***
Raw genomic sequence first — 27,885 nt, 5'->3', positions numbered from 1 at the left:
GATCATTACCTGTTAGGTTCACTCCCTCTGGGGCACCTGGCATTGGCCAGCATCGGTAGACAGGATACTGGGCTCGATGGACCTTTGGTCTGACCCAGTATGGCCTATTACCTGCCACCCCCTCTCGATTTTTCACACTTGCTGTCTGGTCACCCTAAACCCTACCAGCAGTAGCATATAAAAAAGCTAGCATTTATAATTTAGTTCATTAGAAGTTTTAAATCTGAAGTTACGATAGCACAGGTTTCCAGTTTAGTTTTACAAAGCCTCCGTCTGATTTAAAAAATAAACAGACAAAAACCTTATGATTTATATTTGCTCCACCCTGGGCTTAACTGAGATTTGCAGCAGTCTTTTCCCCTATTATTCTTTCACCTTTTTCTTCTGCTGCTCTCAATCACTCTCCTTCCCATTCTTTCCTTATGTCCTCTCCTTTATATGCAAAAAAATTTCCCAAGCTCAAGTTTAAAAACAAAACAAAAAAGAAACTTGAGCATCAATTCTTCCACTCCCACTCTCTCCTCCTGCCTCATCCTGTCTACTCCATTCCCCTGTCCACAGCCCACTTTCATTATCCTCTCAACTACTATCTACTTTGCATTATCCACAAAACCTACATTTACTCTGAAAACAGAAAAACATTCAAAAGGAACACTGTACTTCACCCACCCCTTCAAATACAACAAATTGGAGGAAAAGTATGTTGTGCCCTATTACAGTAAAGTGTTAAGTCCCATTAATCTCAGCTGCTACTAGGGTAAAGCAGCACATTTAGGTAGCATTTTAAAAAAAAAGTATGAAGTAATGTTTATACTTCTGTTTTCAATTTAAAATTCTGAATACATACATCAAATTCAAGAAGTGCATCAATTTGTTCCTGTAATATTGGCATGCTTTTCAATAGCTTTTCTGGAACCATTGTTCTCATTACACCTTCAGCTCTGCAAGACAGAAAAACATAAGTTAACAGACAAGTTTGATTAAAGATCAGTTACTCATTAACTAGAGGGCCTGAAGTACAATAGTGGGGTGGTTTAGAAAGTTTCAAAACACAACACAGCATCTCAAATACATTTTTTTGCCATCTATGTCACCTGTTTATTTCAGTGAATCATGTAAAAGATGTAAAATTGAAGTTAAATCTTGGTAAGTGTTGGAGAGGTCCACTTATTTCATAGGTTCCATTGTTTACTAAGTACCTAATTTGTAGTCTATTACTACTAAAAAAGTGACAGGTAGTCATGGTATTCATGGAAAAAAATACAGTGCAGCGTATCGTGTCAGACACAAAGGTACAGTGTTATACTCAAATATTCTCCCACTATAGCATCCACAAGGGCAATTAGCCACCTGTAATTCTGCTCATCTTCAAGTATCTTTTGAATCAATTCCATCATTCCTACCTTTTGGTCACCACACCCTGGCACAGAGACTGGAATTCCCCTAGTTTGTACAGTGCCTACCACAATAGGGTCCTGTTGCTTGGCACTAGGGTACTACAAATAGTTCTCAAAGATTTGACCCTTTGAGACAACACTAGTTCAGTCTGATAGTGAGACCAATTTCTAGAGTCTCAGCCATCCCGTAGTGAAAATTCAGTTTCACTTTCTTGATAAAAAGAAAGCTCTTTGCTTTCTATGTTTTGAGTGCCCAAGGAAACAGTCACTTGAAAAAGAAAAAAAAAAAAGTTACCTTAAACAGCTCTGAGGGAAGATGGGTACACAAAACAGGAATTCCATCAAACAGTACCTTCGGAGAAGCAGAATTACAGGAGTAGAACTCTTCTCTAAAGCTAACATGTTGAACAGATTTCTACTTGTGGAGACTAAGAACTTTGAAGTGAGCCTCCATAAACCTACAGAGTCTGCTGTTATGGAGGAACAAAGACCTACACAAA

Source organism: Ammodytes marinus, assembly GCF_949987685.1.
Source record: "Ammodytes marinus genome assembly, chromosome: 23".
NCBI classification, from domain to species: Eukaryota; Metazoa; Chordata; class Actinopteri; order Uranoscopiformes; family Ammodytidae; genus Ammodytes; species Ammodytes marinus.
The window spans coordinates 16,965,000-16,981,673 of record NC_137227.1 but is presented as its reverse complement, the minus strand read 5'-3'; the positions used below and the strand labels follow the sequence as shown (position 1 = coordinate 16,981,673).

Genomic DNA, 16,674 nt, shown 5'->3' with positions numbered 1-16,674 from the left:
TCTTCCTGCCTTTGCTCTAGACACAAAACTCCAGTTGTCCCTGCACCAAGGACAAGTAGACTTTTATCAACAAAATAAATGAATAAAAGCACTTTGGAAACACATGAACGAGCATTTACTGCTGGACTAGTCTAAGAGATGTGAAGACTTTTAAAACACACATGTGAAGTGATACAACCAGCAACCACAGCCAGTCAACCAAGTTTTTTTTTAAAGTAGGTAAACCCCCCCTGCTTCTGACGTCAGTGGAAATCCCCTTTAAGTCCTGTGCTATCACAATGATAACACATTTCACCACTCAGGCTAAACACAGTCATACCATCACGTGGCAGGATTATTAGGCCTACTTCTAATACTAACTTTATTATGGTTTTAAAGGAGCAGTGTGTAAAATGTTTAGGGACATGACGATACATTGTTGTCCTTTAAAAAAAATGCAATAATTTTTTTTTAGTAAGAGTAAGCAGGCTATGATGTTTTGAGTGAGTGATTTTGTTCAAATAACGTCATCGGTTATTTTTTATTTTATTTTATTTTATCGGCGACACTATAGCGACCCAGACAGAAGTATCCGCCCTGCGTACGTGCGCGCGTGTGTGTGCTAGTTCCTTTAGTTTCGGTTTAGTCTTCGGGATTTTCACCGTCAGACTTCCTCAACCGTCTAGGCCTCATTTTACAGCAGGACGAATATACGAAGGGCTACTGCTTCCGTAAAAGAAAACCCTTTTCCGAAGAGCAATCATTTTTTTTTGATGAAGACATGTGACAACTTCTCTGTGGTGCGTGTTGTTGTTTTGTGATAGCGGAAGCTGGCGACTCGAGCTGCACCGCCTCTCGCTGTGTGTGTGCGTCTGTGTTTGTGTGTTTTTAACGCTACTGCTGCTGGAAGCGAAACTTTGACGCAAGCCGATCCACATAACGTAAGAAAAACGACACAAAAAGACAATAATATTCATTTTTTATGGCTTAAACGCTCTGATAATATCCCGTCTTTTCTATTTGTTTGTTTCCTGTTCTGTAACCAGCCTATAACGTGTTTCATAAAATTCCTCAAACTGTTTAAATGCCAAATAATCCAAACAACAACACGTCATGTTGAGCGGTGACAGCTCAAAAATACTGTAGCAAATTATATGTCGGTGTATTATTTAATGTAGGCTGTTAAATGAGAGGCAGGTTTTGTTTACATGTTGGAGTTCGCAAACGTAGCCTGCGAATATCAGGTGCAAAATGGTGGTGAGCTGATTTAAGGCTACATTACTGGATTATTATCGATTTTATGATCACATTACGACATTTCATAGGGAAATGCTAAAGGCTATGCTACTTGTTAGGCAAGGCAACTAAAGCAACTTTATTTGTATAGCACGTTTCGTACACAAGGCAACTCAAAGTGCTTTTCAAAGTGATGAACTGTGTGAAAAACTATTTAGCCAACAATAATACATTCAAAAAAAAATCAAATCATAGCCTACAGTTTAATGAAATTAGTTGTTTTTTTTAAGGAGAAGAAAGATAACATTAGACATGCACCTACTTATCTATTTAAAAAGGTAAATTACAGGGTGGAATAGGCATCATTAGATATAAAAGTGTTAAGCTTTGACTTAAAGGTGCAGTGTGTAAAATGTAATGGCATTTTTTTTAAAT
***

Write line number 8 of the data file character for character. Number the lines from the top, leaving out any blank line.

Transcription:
TCTTCCTGCCTTTGCTCTAGACACAAAACTCCAGTTGTCCCTGCACCAAGGACAAGTAGACTTTTATCAACAAAATAAATGAATAAAAGCACTTTGGAAACACATGAACGAGCATTTACTGCTGGACTAGTCTAAGAGATGTGAAGACTTTTAAAACACACATGTGAAGTGATACAACCAGCAACCACAGCCAGTCAACCAAGTTTTTTTTTAAAGTAGGTAAACCCCCCCTGCTTCTGACGTCAGTGGAAATCCCCTTTAAGTCCTGTGCTATCACAATGATAACACATTTCACCACTCAGGCTAAACACAGTCATACCATCACGTGGCAGGATTATTAGGCCTACTTCTAATACTAACTTTATTATGGTTTTAAAGGAGCAGTGTGTAAAATGTTTAGGGACATGACGATACATTGTTGTCCTTTAAAAAAAATGCAATAATTTTTTTTTAGTAAGAGTAAGCAGGCTATGATGTTTTGAGTGAGTGATTTTGTTCAAATAACGTCATCGGTTATTTTTTATTTTATTTTATTTTATCGGCGACACTATAGCGACCCAGACAGAAGTATCCGCCCTGCGTACGTGCGCGCGTGTGTGTGCTAGTTCCTTTAGTTTCGGTTTAGTCTTCGGGATTTTCACCGTCAGACTTCCTCAACCGTCTAGGCCTCATTTTACAGCAGGACGAATATACGAAGGGCTACTGCTTCCGTAAAAGAAAACCCTTTTCCGAAGAGCAATCATTTTTTTTTGATGAAGACATGTGACAACTTCTCTGTGGTGCGTGTTGTTGTTTTGTGATAGCGGAAGCTGGCGACTCGAGCTGCACCGCCTCTCGCTGTGTGTGTGCGTCTGTGTTTGTGTGTTTTTAACGCTACTGCTGCTGGAAGCGAAACTTTGACGCAAGCCGATCCACATAACGTAAGAAAAACGACACAAAAAGACAATAATATTCATTTTTTATGGCTTAAACGCTCTGATAATATCCCGTCTTTTCTATTTGTTTGTTTCCTGTTCTGTAACCAGCCTATAACGTGTTTCATAAAATTCCTCAAACTGTTTAAATGCCAAATAATCCAAACAACAACACGTCATGTTGAGCGGTGACAGCTCAAAAATACTGTAGCAAATTATATGTCGGTGTATTATTTAATGTAGGCTGTTAAATGAGAGGCAGGTTTTGTTTACATGTTGGAGTTCGCAAACGTAGCCTGCGAATATCAGGTGCAAAATGGTGGTGAGCTGATTTAAGGCTACATTACTGGATTATTATCGATTTTATGATCACATTACGACATTTCATAGGGAAATGCTAAAGGCTATGCTACTTGTTAGGCAAGGCAACTAAAGCAACTTTATTTGTATAGCACGTTTCGTACACAAGGCAACTCAAAGTGCTTTTCAAAGTGATGAACTGTGTGAAAAACTATTTAGCCAACAATAATACATTCAAAAAAAAATCAAATCATAGCCTACAGTTTAATGAAATTAGTTGTTTTTTTTAAGGAGAAGAAAGATAACATTAGACATGCACCTACTTATCTATTTAAAAAGGTAAATTACAGGGTGGAATAGGCATCATTAGATATAAAAGTGTTAAGCTTTGACTTAAAGGTGCAGTGTGTAAAATGTAATGGCATTTTTTTTAAAT